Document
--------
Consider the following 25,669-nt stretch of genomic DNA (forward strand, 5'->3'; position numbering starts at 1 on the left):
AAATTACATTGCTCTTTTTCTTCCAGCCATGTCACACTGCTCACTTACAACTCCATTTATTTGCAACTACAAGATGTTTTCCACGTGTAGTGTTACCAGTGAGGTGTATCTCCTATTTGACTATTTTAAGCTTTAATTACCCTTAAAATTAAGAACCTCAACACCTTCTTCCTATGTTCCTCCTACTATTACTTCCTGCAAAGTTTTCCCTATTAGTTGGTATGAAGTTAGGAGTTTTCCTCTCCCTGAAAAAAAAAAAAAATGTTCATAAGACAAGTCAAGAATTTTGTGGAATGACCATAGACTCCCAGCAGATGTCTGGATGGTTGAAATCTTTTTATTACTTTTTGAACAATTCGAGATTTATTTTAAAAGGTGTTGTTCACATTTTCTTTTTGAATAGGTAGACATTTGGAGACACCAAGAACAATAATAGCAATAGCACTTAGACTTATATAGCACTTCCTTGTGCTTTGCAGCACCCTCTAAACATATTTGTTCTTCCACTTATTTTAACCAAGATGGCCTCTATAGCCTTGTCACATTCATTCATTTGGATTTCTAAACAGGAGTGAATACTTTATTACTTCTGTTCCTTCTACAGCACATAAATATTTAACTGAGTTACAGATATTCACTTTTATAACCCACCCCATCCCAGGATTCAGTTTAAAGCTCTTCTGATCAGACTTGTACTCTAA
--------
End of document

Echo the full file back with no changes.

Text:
Consider the following 25,669-nt stretch of genomic DNA (forward strand, 5'->3'; position numbering starts at 1 on the left):
AAATTACATTGCTCTTTTTCTTCCAGCCATGTCACACTGCTCACTTACAACTCCATTTATTTGCAACTACAAGATGTTTTCCACGTGTAGTGTTACCAGTGAGGTGTATCTCCTATTTGACTATTTTAAGCTTTAATTACCCTTAAAATTAAGAACCTCAACACCTTCTTCCTATGTTCCTCCTACTATTACTTCCTGCAAAGTTTTCCCTATTAGTTGGTATGAAGTTAGGAGTTTTCCTCTCCCTGAAAAAAAAAAAAAATGTTCATAAGACAAGTCAAGAATTTTGTGGAATGACCATAGACTCCCAGCAGATGTCTGGATGGTTGAAATCTTTTTATTACTTTTTGAACAATTCGAGATTTATTTTAAAAGGTGTTGTTCACATTTTCTTTTTGAATAGGTAGACATTTGGAGACACCAAGAACAATAATAGCAATAGCACTTAGACTTATATAGCACTTCCTTGTGCTTTGCAGCACCCTCTAAACATATTTGTTCTTCCACTTATTTTAACCAAGATGGCCTCTATAGCCTTGTCACATTCATTCATTTGGATTTCTAAACAGGAGTGAATACTTTATTACTTCTGTTCCTTCTACAGCACATAAATATTTAACTGAGTTACAGATATTCACTTTTATAACCCACCCCATCCCAGGATTCAGTTTAAAGCTCTTCTGATCAGACTTGTACTCTAA